Vapor lock is rare in EFI , but still possible at higher altitudes or if you're not running fuel with ethanol........do you live in the mountains??
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Old 07-26-2014, 04:36 AM
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One other possibility is that the fuel pump is dying. For some reason, the main fuel pump on many Ford trucks from 7th through 9th generations is on the left frame rail near the exhaust manifold (on V8 trucks) and it doesn't have very good heat shielding. Not uncommon for the pump to get cooked after many years, especially in hot climates. My former 86 did this and it was emphatically the fuel pump. You can diagnose this by checking fuel rail pressure when the truck stalls and dies.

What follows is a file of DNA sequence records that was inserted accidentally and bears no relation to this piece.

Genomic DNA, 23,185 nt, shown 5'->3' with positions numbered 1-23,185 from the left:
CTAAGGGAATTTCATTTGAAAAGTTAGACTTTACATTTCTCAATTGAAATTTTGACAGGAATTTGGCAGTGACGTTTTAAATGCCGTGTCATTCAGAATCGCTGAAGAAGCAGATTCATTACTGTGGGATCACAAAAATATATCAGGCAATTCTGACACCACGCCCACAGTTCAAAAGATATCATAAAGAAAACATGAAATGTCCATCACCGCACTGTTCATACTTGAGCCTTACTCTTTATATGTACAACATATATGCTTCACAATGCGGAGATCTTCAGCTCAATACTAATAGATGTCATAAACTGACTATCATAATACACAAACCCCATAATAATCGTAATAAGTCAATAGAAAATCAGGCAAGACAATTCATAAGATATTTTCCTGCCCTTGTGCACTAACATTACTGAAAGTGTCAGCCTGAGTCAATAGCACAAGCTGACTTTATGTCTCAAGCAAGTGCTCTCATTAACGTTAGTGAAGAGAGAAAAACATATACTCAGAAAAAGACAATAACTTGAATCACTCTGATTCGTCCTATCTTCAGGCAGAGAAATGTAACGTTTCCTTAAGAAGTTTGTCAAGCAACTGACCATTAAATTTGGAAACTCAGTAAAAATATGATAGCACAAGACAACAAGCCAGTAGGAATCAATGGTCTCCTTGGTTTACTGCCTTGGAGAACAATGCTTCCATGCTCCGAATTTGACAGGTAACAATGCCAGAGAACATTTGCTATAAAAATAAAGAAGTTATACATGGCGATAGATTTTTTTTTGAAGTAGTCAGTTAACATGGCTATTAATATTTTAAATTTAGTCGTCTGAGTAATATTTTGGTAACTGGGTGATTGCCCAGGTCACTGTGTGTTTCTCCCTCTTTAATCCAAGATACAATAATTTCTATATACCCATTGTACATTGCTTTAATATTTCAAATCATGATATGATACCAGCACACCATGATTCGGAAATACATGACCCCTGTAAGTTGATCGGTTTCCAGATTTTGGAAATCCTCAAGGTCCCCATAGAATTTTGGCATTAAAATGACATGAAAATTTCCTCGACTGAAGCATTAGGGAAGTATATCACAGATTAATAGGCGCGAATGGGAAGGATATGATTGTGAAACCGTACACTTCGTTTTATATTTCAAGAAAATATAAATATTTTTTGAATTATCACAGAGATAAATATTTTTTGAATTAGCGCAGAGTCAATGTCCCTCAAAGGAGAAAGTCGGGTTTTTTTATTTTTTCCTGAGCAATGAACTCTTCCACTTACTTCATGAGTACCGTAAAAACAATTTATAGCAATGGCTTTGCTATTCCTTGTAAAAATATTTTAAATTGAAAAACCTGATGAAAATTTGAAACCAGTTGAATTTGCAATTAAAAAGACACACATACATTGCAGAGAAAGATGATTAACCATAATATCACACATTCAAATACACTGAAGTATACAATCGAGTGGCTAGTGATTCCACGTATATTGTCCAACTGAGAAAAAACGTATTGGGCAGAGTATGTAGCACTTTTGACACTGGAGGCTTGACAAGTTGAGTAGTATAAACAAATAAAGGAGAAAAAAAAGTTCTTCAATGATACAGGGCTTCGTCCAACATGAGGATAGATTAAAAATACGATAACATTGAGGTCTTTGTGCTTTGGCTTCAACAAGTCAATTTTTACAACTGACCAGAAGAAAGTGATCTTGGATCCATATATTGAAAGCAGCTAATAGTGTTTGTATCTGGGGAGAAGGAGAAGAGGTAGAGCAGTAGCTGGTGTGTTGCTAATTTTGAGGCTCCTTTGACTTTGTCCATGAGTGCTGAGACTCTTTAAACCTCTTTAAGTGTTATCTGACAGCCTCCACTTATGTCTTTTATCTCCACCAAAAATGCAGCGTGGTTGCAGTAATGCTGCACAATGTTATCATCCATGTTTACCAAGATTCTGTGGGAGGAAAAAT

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Old 07-26-2014, 06:54 AM
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Quote:
Originally Posted by Spktyr View Post
One other possibility is that the fuel pump is dying. For some reason, the main fuel pump on many Ford trucks from 7th through 9th generations is on the left frame rail near the exhaust manifold (on V8 trucks) and it doesn't have very good heat shielding. Not uncommon for the pump to get cooked after many years, especially in hot climates. My former 86 did this and it was emphatically the fuel pump. You can diagnose this by checking fuel rail pressure when the truck stalls and dies.
Ford stopped using the frame mounted high pressure fuel pump/in tank low pressure pump setup in 1989 on the F series trucks. The OP has a high pressure pump in the tank (s).
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Old 07-26-2014, 07:00 AM